• French President Francois Hollande, right, and German Chancellor Angela Merkel pay their respect in front of the Eternal Flame at the Douaumont's Ossuary, in Douaumont, northeastern France, Sunday May 29, 2016, during a remembrance ceremony to mark the centenary of the battle of Verdun. Hollande and Merkel are marking 100 years since the 10-month Battle of Verdun, which killed 163,000 French and 143,000 German soldiers and wounded hundreds of thousands. (Mathieu Cugnot/Pool Photo via AP)

    German, French leaders mark 100 years since Battle of Verdun

    VERDUN, France (AP) — In solemn ceremonies Sunday in the forests of eastern France, French President Francois Hollande and German Chancellor Angela Merkel marked 100 years since the Battle of Verdun, determined to show that, despite the bloodbath of World War I, their countries’ improbable friendship is now a source of hope for today’s fractured Europe.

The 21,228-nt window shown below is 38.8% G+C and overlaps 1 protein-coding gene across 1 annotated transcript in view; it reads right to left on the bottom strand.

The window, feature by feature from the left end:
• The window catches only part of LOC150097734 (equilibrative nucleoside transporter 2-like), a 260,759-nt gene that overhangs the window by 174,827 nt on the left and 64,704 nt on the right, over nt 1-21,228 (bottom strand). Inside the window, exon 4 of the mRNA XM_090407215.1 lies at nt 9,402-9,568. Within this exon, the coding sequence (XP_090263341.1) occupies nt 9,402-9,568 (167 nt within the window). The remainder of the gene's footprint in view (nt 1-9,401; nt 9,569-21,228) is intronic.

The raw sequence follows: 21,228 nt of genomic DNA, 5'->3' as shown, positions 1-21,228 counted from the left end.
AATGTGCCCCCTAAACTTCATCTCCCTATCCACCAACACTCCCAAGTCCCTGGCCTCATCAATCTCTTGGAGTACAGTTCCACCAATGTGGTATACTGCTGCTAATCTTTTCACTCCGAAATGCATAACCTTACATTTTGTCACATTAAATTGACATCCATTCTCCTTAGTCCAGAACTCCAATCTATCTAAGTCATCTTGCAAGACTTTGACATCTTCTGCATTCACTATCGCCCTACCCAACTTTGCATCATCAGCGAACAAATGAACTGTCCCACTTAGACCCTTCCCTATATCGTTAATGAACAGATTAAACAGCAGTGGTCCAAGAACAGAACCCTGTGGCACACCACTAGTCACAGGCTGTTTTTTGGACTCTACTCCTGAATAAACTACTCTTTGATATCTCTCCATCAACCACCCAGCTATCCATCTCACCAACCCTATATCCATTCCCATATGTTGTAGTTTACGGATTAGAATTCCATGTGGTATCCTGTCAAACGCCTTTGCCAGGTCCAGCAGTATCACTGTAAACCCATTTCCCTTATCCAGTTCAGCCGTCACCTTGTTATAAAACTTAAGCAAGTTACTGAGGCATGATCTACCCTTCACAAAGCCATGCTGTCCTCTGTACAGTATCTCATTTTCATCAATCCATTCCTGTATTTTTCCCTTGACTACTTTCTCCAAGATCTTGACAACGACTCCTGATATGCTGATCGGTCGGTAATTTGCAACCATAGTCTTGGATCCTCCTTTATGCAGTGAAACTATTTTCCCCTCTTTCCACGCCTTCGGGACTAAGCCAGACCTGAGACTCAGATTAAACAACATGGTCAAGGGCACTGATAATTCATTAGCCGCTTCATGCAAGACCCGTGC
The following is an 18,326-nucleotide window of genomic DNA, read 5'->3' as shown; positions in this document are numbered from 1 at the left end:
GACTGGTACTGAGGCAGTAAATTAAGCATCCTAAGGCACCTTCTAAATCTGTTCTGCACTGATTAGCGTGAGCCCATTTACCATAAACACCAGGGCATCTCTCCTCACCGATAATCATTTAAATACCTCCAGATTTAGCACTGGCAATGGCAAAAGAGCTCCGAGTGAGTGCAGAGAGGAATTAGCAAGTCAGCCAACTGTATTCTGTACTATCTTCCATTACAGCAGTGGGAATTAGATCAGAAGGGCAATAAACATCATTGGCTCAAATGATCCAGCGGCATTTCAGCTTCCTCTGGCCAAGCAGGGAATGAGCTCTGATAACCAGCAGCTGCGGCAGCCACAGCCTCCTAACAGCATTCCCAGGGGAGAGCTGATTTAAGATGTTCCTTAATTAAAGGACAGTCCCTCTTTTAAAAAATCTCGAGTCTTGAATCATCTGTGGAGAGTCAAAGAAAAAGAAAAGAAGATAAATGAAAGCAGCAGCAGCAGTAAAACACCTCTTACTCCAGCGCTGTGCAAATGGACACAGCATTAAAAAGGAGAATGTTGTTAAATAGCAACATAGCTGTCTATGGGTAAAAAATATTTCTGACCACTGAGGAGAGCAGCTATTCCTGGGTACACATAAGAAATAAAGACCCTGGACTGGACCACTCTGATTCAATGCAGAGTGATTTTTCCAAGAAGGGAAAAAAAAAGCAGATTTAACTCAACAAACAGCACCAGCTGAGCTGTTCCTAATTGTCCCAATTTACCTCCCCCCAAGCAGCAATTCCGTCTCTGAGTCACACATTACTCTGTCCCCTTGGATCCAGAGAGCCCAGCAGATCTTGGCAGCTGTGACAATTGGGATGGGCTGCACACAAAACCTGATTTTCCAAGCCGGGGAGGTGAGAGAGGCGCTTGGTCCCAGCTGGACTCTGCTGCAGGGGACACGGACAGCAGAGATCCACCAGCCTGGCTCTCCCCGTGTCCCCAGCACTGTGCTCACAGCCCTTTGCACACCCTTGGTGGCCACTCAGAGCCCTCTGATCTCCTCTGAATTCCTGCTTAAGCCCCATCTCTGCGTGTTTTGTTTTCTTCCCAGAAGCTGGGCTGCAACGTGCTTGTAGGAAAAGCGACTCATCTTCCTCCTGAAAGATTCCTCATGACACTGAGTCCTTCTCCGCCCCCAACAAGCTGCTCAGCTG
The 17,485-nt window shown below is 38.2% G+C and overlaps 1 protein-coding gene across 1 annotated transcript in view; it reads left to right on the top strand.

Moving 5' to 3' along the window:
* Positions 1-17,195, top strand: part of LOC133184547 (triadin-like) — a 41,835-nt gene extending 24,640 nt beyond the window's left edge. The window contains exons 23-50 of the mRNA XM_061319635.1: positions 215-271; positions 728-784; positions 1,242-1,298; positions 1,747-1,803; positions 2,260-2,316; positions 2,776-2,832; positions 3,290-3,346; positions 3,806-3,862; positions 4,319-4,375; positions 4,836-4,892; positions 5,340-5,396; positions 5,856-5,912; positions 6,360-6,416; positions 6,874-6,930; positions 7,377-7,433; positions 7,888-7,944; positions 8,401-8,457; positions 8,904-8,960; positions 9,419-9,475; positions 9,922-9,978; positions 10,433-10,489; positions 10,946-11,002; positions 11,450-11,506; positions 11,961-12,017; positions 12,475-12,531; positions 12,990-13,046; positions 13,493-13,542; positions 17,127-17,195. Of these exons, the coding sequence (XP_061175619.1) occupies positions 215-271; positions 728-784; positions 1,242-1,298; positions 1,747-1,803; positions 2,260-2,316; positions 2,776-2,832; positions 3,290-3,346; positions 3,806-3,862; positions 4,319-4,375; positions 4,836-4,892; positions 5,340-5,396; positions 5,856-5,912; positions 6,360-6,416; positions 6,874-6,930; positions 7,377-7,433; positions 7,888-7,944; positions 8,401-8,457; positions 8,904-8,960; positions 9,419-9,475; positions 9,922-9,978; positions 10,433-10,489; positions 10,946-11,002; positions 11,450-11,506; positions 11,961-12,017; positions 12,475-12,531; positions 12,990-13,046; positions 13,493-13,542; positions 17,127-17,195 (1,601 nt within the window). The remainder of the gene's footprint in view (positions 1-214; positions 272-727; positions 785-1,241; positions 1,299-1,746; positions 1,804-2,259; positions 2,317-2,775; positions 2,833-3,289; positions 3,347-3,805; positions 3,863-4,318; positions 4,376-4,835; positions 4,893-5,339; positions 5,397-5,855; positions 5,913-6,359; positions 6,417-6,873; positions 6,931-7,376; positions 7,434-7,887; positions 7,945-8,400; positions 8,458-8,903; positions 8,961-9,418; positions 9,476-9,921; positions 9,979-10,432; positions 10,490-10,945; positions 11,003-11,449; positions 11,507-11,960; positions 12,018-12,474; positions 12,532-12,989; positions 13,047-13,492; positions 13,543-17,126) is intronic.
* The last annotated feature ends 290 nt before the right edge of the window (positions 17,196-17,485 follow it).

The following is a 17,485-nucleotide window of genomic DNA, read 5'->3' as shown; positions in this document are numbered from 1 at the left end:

• In this May 27, 2016 photo, Zachariah Fike, founder of the organization Purple Hearts Reunited, holds in St. Albans, Vt., a certificate issued to a World War I service member wounded in battle. Fike's Vermont-based non-profit group Purple Hearts Reunited is working to return 100 medals and certificates by next April, the 100th anniversary of the United States' entry into World War I. Over the years the organization has returned hundreds of lost Purple Hearts and other medals to the people who won them or their descendants. (AP Photo/Wilson Ring)

    A veteran’s race against time to return WWI Purple Hearts

    ST. ALBANS, Vt. (AP) — A group that seeks to reunite lost Purple Hearts with service members or their descendants is embarking on an ambitious project: to return 100 such medals or certificates earned in World War I before the 100th anniversary next April of the United States’ entry into the conflict.